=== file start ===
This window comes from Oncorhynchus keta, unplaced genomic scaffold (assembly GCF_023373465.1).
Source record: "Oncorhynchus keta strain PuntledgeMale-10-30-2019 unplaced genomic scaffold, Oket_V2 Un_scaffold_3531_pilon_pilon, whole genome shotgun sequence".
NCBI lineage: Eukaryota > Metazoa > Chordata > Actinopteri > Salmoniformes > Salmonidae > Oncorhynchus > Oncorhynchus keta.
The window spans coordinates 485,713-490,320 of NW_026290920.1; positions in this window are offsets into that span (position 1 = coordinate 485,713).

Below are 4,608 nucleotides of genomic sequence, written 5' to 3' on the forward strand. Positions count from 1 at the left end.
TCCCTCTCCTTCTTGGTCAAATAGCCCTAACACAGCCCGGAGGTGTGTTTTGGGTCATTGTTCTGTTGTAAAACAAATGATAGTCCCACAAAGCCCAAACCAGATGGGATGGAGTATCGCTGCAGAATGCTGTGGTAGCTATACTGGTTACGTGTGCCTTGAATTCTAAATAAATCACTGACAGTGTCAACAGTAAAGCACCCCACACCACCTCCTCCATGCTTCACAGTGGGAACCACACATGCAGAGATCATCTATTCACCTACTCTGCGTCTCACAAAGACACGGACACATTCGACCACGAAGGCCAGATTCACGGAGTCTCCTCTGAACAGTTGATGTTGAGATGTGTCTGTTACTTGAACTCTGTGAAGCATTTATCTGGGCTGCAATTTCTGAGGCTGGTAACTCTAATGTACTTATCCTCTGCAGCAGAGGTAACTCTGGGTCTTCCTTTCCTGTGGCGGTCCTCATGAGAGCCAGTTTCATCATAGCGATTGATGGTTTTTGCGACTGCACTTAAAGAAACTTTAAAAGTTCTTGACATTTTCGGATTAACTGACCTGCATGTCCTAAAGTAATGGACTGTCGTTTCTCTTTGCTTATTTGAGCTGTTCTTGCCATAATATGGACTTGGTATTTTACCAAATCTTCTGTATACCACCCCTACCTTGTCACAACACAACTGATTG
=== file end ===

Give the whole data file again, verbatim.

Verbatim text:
This window comes from Oncorhynchus keta, unplaced genomic scaffold (assembly GCF_023373465.1).
Source record: "Oncorhynchus keta strain PuntledgeMale-10-30-2019 unplaced genomic scaffold, Oket_V2 Un_scaffold_3531_pilon_pilon, whole genome shotgun sequence".
NCBI lineage: Eukaryota > Metazoa > Chordata > Actinopteri > Salmoniformes > Salmonidae > Oncorhynchus > Oncorhynchus keta.
The window spans coordinates 485,713-490,320 of NW_026290920.1; positions in this window are offsets into that span (position 1 = coordinate 485,713).

Below are 4,608 nucleotides of genomic sequence, written 5' to 3' on the forward strand. Positions count from 1 at the left end.
TCCCTCTCCTTCTTGGTCAAATAGCCCTAACACAGCCCGGAGGTGTGTTTTGGGTCATTGTTCTGTTGTAAAACAAATGATAGTCCCACAAAGCCCAAACCAGATGGGATGGAGTATCGCTGCAGAATGCTGTGGTAGCTATACTGGTTACGTGTGCCTTGAATTCTAAATAAATCACTGACAGTGTCAACAGTAAAGCACCCCACACCACCTCCTCCATGCTTCACAGTGGGAACCACACATGCAGAGATCATCTATTCACCTACTCTGCGTCTCACAAAGACACGGACACATTCGACCACGAAGGCCAGATTCACGGAGTCTCCTCTGAACAGTTGATGTTGAGATGTGTCTGTTACTTGAACTCTGTGAAGCATTTATCTGGGCTGCAATTTCTGAGGCTGGTAACTCTAATGTACTTATCCTCTGCAGCAGAGGTAACTCTGGGTCTTCCTTTCCTGTGGCGGTCCTCATGAGAGCCAGTTTCATCATAGCGATTGATGGTTTTTGCGACTGCACTTAAAGAAACTTTAAAAGTTCTTGACATTTTCGGATTAACTGACCTGCATGTCCTAAAGTAATGGACTGTCGTTTCTCTTTGCTTATTTGAGCTGTTCTTGCCATAATATGGACTTGGTATTTTACCAAATCTTCTGTATACCACCCCTACCTTGTCACAACACAACTGATTG